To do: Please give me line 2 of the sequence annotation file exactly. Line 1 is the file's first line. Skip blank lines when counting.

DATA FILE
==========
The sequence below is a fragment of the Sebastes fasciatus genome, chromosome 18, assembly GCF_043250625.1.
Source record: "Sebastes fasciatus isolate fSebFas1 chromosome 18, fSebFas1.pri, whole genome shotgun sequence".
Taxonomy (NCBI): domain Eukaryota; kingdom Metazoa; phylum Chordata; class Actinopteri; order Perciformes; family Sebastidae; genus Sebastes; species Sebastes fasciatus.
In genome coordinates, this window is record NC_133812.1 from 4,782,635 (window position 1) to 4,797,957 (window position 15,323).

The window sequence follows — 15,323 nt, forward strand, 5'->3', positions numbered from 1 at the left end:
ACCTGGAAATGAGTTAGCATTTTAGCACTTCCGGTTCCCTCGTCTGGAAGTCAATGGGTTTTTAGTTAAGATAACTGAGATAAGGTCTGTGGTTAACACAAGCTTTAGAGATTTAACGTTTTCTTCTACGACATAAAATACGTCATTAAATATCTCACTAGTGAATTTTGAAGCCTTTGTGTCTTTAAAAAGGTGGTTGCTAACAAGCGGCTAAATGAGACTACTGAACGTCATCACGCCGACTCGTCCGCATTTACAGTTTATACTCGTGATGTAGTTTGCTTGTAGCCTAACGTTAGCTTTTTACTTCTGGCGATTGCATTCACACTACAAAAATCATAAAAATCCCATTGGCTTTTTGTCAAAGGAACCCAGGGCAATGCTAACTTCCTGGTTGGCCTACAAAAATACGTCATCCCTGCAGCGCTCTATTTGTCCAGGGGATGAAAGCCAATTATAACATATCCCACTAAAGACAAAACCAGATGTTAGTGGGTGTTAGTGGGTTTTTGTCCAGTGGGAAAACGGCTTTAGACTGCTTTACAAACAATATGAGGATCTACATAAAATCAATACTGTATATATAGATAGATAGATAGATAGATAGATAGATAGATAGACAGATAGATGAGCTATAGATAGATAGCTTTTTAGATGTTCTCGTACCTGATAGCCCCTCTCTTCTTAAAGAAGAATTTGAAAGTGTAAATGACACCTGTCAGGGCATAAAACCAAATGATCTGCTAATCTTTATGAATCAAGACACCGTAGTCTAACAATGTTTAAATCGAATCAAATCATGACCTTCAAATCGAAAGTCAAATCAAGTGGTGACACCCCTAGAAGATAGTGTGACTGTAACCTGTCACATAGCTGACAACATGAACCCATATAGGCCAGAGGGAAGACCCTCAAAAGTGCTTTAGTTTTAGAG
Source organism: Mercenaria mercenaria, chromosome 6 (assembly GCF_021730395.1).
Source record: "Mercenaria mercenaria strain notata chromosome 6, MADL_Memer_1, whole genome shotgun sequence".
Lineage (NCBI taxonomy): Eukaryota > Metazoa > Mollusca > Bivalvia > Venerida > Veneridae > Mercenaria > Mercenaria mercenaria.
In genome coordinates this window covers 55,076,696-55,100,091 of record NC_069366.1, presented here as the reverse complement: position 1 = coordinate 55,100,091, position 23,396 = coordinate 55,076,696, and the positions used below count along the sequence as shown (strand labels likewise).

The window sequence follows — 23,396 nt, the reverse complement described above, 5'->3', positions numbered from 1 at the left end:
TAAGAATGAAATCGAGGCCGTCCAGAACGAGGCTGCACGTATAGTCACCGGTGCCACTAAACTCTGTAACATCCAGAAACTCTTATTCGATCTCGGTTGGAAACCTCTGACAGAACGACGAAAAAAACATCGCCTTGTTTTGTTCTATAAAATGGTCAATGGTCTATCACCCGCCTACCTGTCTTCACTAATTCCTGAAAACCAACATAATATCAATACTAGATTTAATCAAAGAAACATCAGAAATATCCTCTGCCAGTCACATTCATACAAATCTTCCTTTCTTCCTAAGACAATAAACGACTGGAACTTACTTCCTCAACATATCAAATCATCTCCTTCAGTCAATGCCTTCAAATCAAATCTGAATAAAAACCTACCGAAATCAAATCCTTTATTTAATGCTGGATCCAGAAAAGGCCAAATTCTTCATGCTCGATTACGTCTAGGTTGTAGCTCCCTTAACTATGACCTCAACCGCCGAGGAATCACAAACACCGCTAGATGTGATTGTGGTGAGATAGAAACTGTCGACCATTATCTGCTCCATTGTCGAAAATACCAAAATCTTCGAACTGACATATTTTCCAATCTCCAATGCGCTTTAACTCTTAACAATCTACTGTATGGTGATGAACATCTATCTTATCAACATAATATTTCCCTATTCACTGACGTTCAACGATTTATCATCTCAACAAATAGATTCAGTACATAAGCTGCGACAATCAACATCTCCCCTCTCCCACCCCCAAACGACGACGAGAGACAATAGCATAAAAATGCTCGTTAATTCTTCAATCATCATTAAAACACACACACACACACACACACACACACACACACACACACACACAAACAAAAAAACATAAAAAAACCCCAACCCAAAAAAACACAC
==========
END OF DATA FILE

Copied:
Source record: "Sebastes fasciatus isolate fSebFas1 chromosome 18, fSebFas1.pri, whole genome shotgun sequence".